World Alzheimer’s Month 2015 focuses on learning to spot the signs of dementia and supporting loved ones who are living with dementia.
Scientists still need to learn a lot more about how to decrease the risk for developing Alzheimer’s disease. In addition to genetics, they are studying the influence of diet, physical activity, education, and the environment. All of these are risk factors that might play a role in developing this disease.
Facts About Alzheimer’s Disease
Alzheimer’s disease is the most common form of dementia. It affects parts of the brain that control thought, memory, and language.

Alzheimer’s disease and related dementias can seriously affect a person’s ability to carry out daily activities.

The risk of developing Alzheimer’s disease increases with age, but Alzheimer’s disease is not a normal part of aging.

Most individuals living with Alzheimer’s disease are older than 65 years. However, people younger than age 65 can develop Alzheimer’s disease.

Scientists do not know what causes Alzheimer’s disease. However, like other chronic conditions it is probably a result of multiple factors.

What You Can Do
Current efforts to learn more about Alzheimer’s disease will depend, in large part, on volunteers who participate in studies. There is an urgent need for adults of all ages and health levels to participate in research. Several opportunities exist to participate in research studies, including
Alzheimer’s Prevention Registry. Sign up to receive notices and information about prevention trials and how you can participate.

Alzheimer’s Association Trial Match. Learn if you meet requirements for current Alzheimer’s research studies and get connected with researchers.

Research Match. Sign up to be contacted by researchers to participate in a wide range of studies related to various health conditions and health behaviors.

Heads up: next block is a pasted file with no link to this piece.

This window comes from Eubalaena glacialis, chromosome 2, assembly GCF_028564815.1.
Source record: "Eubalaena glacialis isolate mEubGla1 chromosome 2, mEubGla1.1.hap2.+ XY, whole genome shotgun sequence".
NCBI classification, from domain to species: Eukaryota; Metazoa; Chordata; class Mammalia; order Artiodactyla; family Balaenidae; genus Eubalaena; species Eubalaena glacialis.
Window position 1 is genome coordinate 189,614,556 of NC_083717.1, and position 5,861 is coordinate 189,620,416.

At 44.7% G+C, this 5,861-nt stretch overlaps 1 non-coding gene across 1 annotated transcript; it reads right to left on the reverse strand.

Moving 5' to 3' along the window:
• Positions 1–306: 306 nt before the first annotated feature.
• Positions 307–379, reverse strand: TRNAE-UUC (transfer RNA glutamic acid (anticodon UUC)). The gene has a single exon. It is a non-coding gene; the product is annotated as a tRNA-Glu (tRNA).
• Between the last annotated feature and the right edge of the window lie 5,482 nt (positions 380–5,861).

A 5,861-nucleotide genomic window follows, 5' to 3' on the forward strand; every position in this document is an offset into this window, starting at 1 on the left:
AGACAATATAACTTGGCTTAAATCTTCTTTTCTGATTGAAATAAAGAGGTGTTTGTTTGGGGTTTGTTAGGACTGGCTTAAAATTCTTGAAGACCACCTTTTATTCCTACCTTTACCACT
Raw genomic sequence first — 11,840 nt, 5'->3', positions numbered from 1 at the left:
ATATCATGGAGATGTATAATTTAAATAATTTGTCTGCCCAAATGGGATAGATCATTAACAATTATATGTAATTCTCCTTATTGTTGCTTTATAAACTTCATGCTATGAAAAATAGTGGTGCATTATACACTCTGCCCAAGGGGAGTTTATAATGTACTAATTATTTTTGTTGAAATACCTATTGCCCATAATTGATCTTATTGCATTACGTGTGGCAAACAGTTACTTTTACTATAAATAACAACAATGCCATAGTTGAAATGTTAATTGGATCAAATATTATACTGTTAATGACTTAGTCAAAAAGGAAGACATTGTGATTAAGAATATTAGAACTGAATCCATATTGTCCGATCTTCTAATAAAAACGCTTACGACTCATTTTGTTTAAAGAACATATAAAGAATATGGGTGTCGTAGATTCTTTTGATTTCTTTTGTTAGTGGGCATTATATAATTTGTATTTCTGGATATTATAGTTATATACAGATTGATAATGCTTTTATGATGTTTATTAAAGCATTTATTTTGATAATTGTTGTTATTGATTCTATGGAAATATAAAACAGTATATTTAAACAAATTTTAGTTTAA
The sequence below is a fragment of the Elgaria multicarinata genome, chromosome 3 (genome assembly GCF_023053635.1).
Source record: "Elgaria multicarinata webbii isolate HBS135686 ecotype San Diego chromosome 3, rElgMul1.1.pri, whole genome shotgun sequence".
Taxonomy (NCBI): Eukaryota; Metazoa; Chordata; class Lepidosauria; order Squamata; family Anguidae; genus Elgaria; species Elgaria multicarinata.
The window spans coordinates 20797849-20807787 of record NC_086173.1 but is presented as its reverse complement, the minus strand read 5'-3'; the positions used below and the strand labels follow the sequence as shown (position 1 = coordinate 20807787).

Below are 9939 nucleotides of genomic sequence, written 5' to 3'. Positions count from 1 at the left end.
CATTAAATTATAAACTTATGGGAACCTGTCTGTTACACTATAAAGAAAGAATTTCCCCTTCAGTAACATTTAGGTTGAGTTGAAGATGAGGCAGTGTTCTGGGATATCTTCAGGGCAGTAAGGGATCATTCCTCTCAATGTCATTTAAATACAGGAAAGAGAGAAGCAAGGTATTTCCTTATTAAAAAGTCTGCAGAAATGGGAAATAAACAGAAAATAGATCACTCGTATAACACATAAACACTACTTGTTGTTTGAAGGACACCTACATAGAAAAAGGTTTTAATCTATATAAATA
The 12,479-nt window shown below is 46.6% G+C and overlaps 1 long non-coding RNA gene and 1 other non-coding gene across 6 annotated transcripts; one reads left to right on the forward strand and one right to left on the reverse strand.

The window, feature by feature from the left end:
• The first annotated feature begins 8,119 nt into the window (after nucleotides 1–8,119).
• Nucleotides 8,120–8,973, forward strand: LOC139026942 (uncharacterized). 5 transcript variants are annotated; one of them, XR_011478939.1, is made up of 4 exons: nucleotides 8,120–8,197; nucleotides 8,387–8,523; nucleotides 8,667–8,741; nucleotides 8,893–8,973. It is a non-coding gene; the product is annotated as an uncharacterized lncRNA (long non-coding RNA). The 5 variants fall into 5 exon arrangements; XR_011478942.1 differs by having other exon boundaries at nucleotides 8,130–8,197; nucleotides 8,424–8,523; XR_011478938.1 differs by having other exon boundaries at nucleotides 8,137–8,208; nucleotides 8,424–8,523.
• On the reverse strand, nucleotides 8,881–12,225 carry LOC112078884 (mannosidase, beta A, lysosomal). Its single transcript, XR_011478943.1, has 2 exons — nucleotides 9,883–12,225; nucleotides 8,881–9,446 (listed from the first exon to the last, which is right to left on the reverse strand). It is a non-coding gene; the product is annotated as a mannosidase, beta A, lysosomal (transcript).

Before deciding to participate in research, it is important to know about the benefits and risks to you. This link provides more information about questions to ask before participating in research.
CDC’s Healthy Brain Initiative
Through its Congressionally-supported Healthy Brain Initiative, the Healthy Aging Program applies public health principles, strategies, and expertise to promote cognitive functioning and address cognitive impairment. This work is carried out in close collaboration with state and national partners. Another area of focus is the health and well-being of caregivers. This work is guided by the report, The Healthy Brain Initiative: The Public Health Road Map for State and National Partnerships, 2013–2018.
References
Hebert LE, Weuve J, Scherr PA, Evans, DL. Alzheimer disease in the United States (2010-2050) estimated using the 2010 census . Neurology. 2013;80(19):1778-83. doi: 10.1212/WNL.0b013e31828726f5. Epub 2013 Feb 6.

Hurd MD, Martorell, P, Delavande, A, Mullen, KJ, Langa, KM. Monetary costs of dementia in the United States. NEJM . 2013;36814:1326-34. DOI: 10.1056/NEJMsa1204629.

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